Lyell Island

Feature Type:Island - Land area surrounded by water or marsh.
Name Authority: BC Geographical Names Office
Relative Location: Off East coast of Moresby Island, Queen Charlotte Land District
Latitude-Longitude: 52°40'14''N, 131°34'14''W at the approximate centre of this feature.
Datum: NAD83
NTS Map: 103B/12
Related Maps: 103B/11

Origin Notes and History:

Adopted 7 March 1933 on 103/SE and on Ottawa File OBF 1420; as labelled on BC Land's Map #2F, 1927, "Queen Charlotte Islands," and on Hydrographic Services Chart #3844 (date not cited), "Queen Charlotte Islands."

Source: BC place name cards & correspondence, and/or research by BC Chief Geographer & Geographical Names Office staff, File P.3.33.

Sir Charles Lyell (1797-1875), born in Scotland and educated at Oxford, worked as a lawyer before dedicating himself to the study of geology. He wrote numerous books - including "Principles of Geology," "The Antiquity of Man" and two travel volumes based on his visit to Canada and the US in the 1840s - and had a powerful influence on Charles Darwin. Lyell was famed as a popularizer of uniformitarianism, which held that geological transformation was the result of minute changes accumulated over enormous periods of time. He won the Royal Society's Copley Medal and the Geological's Society's Wollaston Medal, and many geographical features are named after him around the world, as well as craters on Mars and the moon, Lyell Ck, Lyell Icefield, and Mt Lyell near the BC-Alberta boundary N of Golden also commemorate this eminent scientist. Lyell I, which has been heavily logged and once had a large forestry camp on its N shore, was the focal point for the numerous environmental protests, that resulted in the 1987 protection of the S Moresby region as Gwaii Haanas National Park Reserve. More than 75 Haida elders and activists were arrested here in 1985 for blocking loggers' access. The island was named by George Mercer Dawson in 1878; its Haida name is Tllga Kun Gwaayaay. Lyell Bay was named False Bay by Dawson the same year but was changed to its present form in 1952 to avoid duplication. Page 348.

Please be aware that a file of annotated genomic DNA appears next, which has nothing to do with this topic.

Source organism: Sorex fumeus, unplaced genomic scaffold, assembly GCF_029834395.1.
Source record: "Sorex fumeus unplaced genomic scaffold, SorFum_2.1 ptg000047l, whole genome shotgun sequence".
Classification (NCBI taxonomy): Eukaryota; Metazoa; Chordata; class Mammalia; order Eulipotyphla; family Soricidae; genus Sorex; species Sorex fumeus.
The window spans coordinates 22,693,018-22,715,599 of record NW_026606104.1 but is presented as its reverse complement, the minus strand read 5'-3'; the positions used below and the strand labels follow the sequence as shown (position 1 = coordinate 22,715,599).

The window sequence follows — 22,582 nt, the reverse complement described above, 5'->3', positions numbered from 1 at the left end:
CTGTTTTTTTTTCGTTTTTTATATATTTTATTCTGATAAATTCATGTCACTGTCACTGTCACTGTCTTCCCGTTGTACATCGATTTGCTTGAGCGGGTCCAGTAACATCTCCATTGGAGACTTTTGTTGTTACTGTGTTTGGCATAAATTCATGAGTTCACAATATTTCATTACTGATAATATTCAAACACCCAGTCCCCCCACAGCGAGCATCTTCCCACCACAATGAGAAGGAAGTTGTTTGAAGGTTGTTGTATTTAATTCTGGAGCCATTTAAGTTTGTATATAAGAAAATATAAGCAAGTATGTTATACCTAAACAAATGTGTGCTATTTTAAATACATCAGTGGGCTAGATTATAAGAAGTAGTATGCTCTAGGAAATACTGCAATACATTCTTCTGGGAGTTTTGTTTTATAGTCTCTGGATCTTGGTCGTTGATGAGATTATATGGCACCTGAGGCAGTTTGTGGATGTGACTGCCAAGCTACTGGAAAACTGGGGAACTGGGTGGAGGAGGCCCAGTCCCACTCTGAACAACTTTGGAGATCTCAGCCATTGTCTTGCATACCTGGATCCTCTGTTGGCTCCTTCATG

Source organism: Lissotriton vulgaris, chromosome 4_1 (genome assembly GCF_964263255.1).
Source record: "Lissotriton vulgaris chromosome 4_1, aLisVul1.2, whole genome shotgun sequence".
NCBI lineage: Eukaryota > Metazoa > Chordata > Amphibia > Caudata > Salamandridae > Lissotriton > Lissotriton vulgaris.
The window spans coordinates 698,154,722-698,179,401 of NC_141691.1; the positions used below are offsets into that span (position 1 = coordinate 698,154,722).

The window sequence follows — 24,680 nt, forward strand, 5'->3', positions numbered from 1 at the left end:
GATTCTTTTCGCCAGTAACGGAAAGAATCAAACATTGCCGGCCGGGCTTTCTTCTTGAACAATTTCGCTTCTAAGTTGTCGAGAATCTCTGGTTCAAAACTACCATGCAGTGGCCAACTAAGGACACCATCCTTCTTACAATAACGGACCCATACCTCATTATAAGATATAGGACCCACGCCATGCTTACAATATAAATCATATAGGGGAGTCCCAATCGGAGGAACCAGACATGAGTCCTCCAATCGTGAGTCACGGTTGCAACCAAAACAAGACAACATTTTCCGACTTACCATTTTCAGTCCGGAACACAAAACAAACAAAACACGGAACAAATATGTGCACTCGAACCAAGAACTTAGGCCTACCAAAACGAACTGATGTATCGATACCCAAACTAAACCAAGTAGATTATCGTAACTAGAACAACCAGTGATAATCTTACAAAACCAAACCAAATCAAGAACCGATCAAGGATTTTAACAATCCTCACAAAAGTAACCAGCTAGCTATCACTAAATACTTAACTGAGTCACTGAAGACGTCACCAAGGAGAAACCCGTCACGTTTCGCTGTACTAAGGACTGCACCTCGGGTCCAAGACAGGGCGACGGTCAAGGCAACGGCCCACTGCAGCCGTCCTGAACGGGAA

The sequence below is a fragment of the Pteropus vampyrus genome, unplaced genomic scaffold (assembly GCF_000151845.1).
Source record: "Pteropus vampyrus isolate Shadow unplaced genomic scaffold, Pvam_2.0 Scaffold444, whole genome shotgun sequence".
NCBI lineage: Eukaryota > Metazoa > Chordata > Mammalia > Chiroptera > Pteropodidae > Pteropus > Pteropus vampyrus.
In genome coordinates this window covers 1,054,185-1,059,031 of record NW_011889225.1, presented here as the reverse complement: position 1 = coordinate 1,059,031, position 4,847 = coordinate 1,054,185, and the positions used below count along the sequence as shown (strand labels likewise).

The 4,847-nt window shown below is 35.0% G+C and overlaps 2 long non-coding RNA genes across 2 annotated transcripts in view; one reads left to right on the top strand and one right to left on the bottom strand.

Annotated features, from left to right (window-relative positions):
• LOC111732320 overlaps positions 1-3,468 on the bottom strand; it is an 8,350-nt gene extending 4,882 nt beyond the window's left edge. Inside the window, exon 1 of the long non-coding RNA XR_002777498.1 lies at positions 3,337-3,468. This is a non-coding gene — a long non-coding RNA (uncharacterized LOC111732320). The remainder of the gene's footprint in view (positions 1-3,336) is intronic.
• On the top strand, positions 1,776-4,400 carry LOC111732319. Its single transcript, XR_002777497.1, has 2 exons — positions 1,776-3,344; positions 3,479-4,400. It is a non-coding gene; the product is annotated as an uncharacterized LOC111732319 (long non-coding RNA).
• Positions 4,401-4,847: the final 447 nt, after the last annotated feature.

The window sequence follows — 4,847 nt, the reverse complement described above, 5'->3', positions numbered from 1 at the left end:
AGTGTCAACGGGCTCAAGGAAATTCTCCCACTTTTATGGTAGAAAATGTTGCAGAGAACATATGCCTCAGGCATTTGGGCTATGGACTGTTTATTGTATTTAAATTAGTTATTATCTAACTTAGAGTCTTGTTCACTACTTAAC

Source: Scott, Andrew; "The Encyclopedia of Raincoast Place Names"; Harbour Publishing, Madeira Park, 2009. Page 348